When it's not a choice to eat gluten-free

Stomach issues. Loss of appetite. Feeling depressed. For someone recovering from surgery and coping with a family member with cancer, these may seem like normal experiences. That was the case for Patricia Reynolds before she was diagnosed with celiac disease.

“I attributed feeling sick to what was going on in my life,” Reynolds said. “My husband finally insisted I go to my family doctor because I had lost so much weight, had severe depression and could no longer travel to Lexington to visit my sister, who was very ill with cancer.”

After some testing, Reynolds was referred to gastroenterologist Edward Adler, M.D., who diagnosed her with celiac disease.

Celiac disease has been gaining attention as doctors diagnose one of every 133 people in the U.S. with it. It is an autoimmune disease that is unique in that it has a food trigger — gluten, which is found in wheat, rye and barley.

“When gluten is eaten, the villi (tiny hairlike projections that absorb nutrients) in the small intestine are damaged,” Dr. Adler said. “They do not effectively absorb basic nutrients. If left untreated, damage can be chronic and life threatening.”

Celiac disease can be triggered for the first time after surgery, viral infection, severe emotional stress, even pregnancy. Though Reynolds had gone through surgery and emotional stress, she believes she’s always had the disease.

“As a child, food would make me sick,” Reynolds said. “As I grew older, I thought spicy foods were the trigger for stomach issues and other symptoms. Once I was diagnosed and cut out gluten, it was clear that was the culprit.”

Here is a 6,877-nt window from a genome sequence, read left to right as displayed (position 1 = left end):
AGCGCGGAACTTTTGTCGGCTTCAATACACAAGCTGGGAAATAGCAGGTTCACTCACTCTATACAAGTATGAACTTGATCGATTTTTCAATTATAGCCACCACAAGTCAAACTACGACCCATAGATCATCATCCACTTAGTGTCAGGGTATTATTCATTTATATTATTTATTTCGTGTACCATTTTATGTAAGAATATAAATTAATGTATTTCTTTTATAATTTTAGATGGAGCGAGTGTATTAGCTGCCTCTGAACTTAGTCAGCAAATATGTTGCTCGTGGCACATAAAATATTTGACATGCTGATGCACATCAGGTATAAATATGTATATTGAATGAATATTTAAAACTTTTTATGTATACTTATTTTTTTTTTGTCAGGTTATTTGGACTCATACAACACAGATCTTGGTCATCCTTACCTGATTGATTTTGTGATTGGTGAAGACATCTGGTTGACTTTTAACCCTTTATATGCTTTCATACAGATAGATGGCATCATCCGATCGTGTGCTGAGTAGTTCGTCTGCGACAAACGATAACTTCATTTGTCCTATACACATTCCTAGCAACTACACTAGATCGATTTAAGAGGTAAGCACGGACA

The only treatment for celiac disease is lifelong adherence to a gluten-free diet. When gluten is removed, the small intestine heals and overall health improves.
“It’s a lifestyle change. You have to get past looking at it as a diet,” Reynolds said. “You can’t think about the foods you can’t have; instead focus on the foods you can have. You can’t let it run your life.”

Those who don’t adhere to a gluten-free diet run the risk of severe anemia, osteoporosis, vitamin and mineral deficiencies, gastrointestinal cancers and even neurological problems, according to Dr. Adler.

“Even small amounts of gluten can affect those with celiac disease,” Dr. Adler said. “They have to be diligent about reading labels — gluten is in unlikely places, such as salad dressings, spices and even pharmaceuticals.”

Want to know more?
For a referral to a gastroenterologist, call (502) 629-1234. If you’ve been diagnosed with celiac disease or gluten intolerance, the Greater Louisville Celiac Chapter has a support group directed by Dr. Adler. Visit www.glutenfreelouisville.org for more information.